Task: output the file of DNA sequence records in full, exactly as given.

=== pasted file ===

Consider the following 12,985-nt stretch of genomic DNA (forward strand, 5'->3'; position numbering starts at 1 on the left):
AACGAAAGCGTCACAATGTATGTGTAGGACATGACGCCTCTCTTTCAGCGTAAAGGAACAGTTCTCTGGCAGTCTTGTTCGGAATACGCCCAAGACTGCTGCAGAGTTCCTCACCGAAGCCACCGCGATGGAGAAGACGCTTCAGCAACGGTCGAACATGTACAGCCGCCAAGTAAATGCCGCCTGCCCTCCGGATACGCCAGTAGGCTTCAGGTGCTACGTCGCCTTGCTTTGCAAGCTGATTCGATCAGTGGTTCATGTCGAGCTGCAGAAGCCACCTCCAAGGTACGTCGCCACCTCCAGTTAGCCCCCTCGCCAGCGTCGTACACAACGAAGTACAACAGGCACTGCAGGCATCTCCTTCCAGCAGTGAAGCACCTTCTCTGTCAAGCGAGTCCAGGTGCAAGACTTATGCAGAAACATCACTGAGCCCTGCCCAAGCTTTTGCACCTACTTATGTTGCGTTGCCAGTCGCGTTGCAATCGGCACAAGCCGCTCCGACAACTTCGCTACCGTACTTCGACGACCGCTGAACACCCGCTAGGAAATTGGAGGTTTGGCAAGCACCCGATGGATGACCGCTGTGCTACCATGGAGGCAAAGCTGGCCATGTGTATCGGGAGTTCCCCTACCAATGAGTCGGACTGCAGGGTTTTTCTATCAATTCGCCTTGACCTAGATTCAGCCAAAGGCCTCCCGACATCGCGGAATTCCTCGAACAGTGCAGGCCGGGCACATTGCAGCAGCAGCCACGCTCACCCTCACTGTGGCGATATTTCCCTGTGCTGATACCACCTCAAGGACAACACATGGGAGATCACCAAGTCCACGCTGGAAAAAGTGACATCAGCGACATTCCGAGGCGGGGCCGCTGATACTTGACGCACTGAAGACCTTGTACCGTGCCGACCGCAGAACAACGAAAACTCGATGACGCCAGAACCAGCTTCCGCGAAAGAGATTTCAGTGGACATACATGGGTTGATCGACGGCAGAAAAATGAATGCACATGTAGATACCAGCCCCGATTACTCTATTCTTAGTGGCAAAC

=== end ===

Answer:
Consider the following 12,985-nt stretch of genomic DNA (forward strand, 5'->3'; position numbering starts at 1 on the left):
AACGAAAGCGTCACAATGTATGTGTAGGACATGACGCCTCTCTTTCAGCGTAAAGGAACAGTTCTCTGGCAGTCTTGTTCGGAATACGCCCAAGACTGCTGCAGAGTTCCTCACCGAAGCCACCGCGATGGAGAAGACGCTTCAGCAACGGTCGAACATGTACAGCCGCCAAGTAAATGCCGCCTGCCCTCCGGATACGCCAGTAGGCTTCAGGTGCTACGTCGCCTTGCTTTGCAAGCTGATTCGATCAGTGGTTCATGTCGAGCTGCAGAAGCCACCTCCAAGGTACGTCGCCACCTCCAGTTAGCCCCCTCGCCAGCGTCGTACACAACGAAGTACAACAGGCACTGCAGGCATCTCCTTCCAGCAGTGAAGCACCTTCTCTGTCAAGCGAGTCCAGGTGCAAGACTTATGCAGAAACATCACTGAGCCCTGCCCAAGCTTTTGCACCTACTTATGTTGCGTTGCCAGTCGCGTTGCAATCGGCACAAGCCGCTCCGACAACTTCGCTACCGTACTTCGACGACCGCTGAACACCCGCTAGGAAATTGGAGGTTTGGCAAGCACCCGATGGATGACCGCTGTGCTACCATGGAGGCAAAGCTGGCCATGTGTATCGGGAGTTCCCCTACCAATGAGTCGGACTGCAGGGTTTTTCTATCAATTCGCCTTGACCTAGATTCAGCCAAAGGCCTCCCGACATCGCGGAATTCCTCGAACAGTGCAGGCCGGGCACATTGCAGCAGCAGCCACGCTCACCCTCACTGTGGCGATATTTCCCTGTGCTGATACCACCTCAAGGACAACACATGGGAGATCACCAAGTCCACGCTGGAAAAAGTGACATCAGCGACATTCCGAGGCGGGGCCGCTGATACTTGACGCACTGAAGACCTTGTACCGTGCCGACCGCAGAACAACGAAAACTCGATGACGCCAGAACCAGCTTCCGCGAAAGAGATTTCAGTGGACATACATGGGTTGATCGACGGCAGAAAAATGAATGCACATGTAGATACCAGCCCCGATTACTCTATTCTTAGTGGCAAAC